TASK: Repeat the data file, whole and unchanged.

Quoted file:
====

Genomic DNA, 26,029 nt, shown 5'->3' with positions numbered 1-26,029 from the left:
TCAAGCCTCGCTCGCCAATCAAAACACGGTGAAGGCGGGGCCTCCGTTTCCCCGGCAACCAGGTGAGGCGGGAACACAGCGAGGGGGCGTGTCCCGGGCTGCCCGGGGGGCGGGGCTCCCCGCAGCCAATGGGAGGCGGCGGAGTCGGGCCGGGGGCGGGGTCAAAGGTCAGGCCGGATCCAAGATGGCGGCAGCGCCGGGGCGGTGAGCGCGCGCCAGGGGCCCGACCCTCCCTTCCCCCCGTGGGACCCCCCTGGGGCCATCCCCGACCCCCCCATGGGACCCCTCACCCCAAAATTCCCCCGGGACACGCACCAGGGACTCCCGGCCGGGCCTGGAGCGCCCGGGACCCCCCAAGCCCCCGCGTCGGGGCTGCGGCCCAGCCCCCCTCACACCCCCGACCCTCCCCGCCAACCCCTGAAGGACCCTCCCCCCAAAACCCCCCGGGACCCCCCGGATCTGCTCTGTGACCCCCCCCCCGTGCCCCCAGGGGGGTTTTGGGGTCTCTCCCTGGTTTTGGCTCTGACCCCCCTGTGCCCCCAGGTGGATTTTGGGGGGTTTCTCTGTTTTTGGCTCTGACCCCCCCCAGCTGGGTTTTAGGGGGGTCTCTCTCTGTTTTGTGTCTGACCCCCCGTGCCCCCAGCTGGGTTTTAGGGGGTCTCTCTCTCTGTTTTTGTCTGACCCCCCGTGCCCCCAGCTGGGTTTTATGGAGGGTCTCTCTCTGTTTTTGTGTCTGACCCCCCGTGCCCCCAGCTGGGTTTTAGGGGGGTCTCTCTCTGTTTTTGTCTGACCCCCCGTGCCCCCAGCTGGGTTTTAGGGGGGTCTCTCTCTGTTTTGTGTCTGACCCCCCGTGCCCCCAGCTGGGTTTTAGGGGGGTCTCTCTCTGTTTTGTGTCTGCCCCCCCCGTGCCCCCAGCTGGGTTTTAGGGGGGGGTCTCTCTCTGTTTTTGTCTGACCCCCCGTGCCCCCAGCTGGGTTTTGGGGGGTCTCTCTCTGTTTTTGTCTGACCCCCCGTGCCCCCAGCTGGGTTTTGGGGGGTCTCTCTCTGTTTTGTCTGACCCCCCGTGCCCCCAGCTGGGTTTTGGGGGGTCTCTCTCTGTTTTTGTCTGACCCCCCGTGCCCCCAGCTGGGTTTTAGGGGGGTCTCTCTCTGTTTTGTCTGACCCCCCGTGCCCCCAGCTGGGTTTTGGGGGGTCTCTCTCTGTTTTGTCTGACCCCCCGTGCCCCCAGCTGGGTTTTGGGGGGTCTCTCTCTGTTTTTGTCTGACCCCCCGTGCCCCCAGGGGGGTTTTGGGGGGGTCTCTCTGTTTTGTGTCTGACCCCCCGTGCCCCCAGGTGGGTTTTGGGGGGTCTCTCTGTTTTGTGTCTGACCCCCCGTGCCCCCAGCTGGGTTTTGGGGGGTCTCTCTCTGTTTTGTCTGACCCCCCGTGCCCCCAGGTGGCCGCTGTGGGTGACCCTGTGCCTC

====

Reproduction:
Genomic DNA, 26,029 nt, shown 5'->3' with positions numbered 1-26,029 from the left:
TCAAGCCTCGCTCGCCAATCAAAACACGGTGAAGGCGGGGCCTCCGTTTCCCCGGCAACCAGGTGAGGCGGGAACACAGCGAGGGGGCGTGTCCCGGGCTGCCCGGGGGGCGGGGCTCCCCGCAGCCAATGGGAGGCGGCGGAGTCGGGCCGGGGGCGGGGTCAAAGGTCAGGCCGGATCCAAGATGGCGGCAGCGCCGGGGCGGTGAGCGCGCGCCAGGGGCCCGACCCTCCCTTCCCCCCGTGGGACCCCCCTGGGGCCATCCCCGACCCCCCCATGGGACCCCTCACCCCAAAATTCCCCCGGGACACGCACCAGGGACTCCCGGCCGGGCCTGGAGCGCCCGGGACCCCCCAAGCCCCCGCGTCGGGGCTGCGGCCCAGCCCCCCTCACACCCCCGACCCTCCCCGCCAACCCCTGAAGGACCCTCCCCCCAAAACCCCCCGGGACCCCCCGGATCTGCTCTGTGACCCCCCCCCCGTGCCCCCAGGGGGGTTTTGGGGTCTCTCCCTGGTTTTGGCTCTGACCCCCCTGTGCCCCCAGGTGGATTTTGGGGGGTTTCTCTGTTTTTGGCTCTGACCCCCCCCAGCTGGGTTTTAGGGGGGTCTCTCTCTGTTTTGTGTCTGACCCCCCGTGCCCCCAGCTGGGTTTTAGGGGGTCTCTCTCTCTGTTTTTGTCTGACCCCCCGTGCCCCCAGCTGGGTTTTATGGAGGGTCTCTCTCTGTTTTTGTGTCTGACCCCCCGTGCCCCCAGCTGGGTTTTAGGGGGGTCTCTCTCTGTTTTTGTCTGACCCCCCGTGCCCCCAGCTGGGTTTTAGGGGGGTCTCTCTCTGTTTTGTGTCTGACCCCCCGTGCCCCCAGCTGGGTTTTAGGGGGGTCTCTCTCTGTTTTGTGTCTGCCCCCCCCGTGCCCCCAGCTGGGTTTTAGGGGGGGGTCTCTCTCTGTTTTTGTCTGACCCCCCGTGCCCCCAGCTGGGTTTTGGGGGGTCTCTCTCTGTTTTTGTCTGACCCCCCGTGCCCCCAGCTGGGTTTTGGGGGGTCTCTCTCTGTTTTGTCTGACCCCCCGTGCCCCCAGCTGGGTTTTGGGGGGTCTCTCTCTGTTTTTGTCTGACCCCCCGTGCCCCCAGCTGGGTTTTAGGGGGGTCTCTCTCTGTTTTGTCTGACCCCCCGTGCCCCCAGCTGGGTTTTGGGGGGTCTCTCTCTGTTTTGTCTGACCCCCCGTGCCCCCAGCTGGGTTTTGGGGGGTCTCTCTCTGTTTTTGTCTGACCCCCCGTGCCCCCAGGGGGGTTTTGGGGGGGTCTCTCTGTTTTGTGTCTGACCCCCCGTGCCCCCAGGTGGGTTTTGGGGGGTCTCTCTGTTTTGTGTCTGACCCCCCGTGCCCCCAGCTGGGTTTTGGGGGGTCTCTCTCTGTTTTGTCTGACCCCCCGTGCCCCCAGGTGGCCGCTGTGGGTGACCCTGTGCCTC